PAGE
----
This post is only tangentially about Mexico. I wanted to find some way to join my outraged voice to the millions of others over Judge Aaron Persky’s decision to sentence Brock Turner, the former Stanford student, to six months in a county jail for three counts of sexual assault.

In my work as a mitigation specialist, I have often represented undocumented Mexicans accused of capital murder. I have talked to many Mexicans about this work, and they are usually surprised when I go into details about the corruption of the judicial system in the U.S., as if they believe those problems were exclusive to Mexico. In my work I have dealt with prosecutors who hide evidence, judges who evidently favor the prosecution, and, once in a while, court-appointed defense lawyers whose efforts have been detrimental to the clients.

Suffice it to say that in none of my cases has the client been dealt with anything approaching the sympathy or leniency displayed by Judge Persky for Turner, the college-boy rapist. This article by Ken White, a criminal defense attorney, goes a long to way explain Persky’s decision. 

As if we need any further evidence of the hideous inequality at the core of many U.S. courts, take a look at this story from the New York Times of June 10. It is about a 14-year-old boy who was coerced by the Detroit police into confessing to murders that he did not commit, and who remained in jail for nine years. This was notwithstanding that on the week of his sentencing, another man confessed to the crimes supposedly committed by the boy. It should come as no surprise that Devontae Sanford, the defendant in that case, is black.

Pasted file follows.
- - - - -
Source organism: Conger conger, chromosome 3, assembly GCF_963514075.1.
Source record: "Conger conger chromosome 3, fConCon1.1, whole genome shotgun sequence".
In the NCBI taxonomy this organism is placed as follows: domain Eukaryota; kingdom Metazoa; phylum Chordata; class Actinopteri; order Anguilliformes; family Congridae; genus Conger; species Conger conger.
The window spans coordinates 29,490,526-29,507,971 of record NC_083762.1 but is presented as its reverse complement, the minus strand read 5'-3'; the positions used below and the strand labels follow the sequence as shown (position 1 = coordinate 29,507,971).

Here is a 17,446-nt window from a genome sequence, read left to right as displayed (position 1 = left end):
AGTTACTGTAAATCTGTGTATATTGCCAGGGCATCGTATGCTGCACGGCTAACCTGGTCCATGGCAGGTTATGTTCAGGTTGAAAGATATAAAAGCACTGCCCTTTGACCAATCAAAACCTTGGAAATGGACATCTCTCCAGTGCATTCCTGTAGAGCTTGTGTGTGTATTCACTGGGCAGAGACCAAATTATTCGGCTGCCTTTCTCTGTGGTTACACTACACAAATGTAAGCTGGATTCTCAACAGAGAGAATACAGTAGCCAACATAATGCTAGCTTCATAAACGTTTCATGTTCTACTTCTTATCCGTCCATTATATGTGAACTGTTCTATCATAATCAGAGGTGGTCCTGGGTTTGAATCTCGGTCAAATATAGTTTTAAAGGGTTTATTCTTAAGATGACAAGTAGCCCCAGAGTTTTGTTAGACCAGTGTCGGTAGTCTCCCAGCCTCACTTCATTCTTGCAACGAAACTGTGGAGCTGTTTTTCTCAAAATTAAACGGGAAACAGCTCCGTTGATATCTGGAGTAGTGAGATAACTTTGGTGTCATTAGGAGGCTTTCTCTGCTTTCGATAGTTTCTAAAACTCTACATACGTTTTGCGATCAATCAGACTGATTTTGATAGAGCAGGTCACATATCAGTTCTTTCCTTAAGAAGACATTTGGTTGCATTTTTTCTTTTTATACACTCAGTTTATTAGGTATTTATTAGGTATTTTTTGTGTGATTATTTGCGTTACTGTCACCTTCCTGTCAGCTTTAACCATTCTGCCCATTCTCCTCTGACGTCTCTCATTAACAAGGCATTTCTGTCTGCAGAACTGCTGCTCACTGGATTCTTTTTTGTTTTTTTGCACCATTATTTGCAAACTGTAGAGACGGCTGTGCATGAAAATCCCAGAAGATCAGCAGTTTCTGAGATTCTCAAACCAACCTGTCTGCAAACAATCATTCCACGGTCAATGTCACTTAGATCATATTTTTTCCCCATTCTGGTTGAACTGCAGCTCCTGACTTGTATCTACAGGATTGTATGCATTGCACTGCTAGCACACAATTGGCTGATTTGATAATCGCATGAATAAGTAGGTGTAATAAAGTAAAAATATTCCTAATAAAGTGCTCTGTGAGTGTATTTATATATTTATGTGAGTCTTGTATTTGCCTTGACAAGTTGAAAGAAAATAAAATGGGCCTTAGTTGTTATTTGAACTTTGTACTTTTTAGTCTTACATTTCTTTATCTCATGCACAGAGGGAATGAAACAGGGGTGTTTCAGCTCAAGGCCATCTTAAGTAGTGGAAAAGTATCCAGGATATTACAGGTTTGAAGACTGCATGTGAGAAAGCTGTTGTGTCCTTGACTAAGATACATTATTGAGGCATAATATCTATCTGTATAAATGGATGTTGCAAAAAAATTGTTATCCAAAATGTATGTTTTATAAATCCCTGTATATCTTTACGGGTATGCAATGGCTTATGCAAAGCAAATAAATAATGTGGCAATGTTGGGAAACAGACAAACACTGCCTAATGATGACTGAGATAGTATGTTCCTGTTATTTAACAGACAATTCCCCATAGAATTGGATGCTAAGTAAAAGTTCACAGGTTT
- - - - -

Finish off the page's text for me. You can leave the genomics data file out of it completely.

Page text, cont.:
What the Times story doesn’t say is whether Sanford spent those nine years in an adult or a juvenile jail. In adult prisons, minors, and even young adults, are frequently brutalized by both guards and older inmates. Would that some judge had had any compassion for young Sanford. But of course he wasn’t white, blond, blue-eyed or a Stanford student.

9 thoughts on “Hideous

  1. Judy - June 14, 2016

    The judge is an ass, and he should step down, but what about the Palo Alto police department, who instead of using Brock’s mugshot used his yearbook picture? What about the media, such as the Washington Post, which mentioned his swimming times and his Olympic hopes and dreams? And his own clueless, enabling father who pleaded leniency because of the “20 minutes of action” that could tragically derail this champ’s life? This is what is appalling, the widespread culture of enablement, coddling, and protection for young, white, affluent males like Brock. Had that girl not written her plea to the judge, she would have been just another forgotten rape statistic. I strongly recommend the book Missoula by Jon Krakauer, which explores in shocking detail the culture of protection that male college athletes enjoy (by colleges, law enforcement, and society at large) while their victims’ lives are destroyed.

  2. Steve Vender - June 14, 2016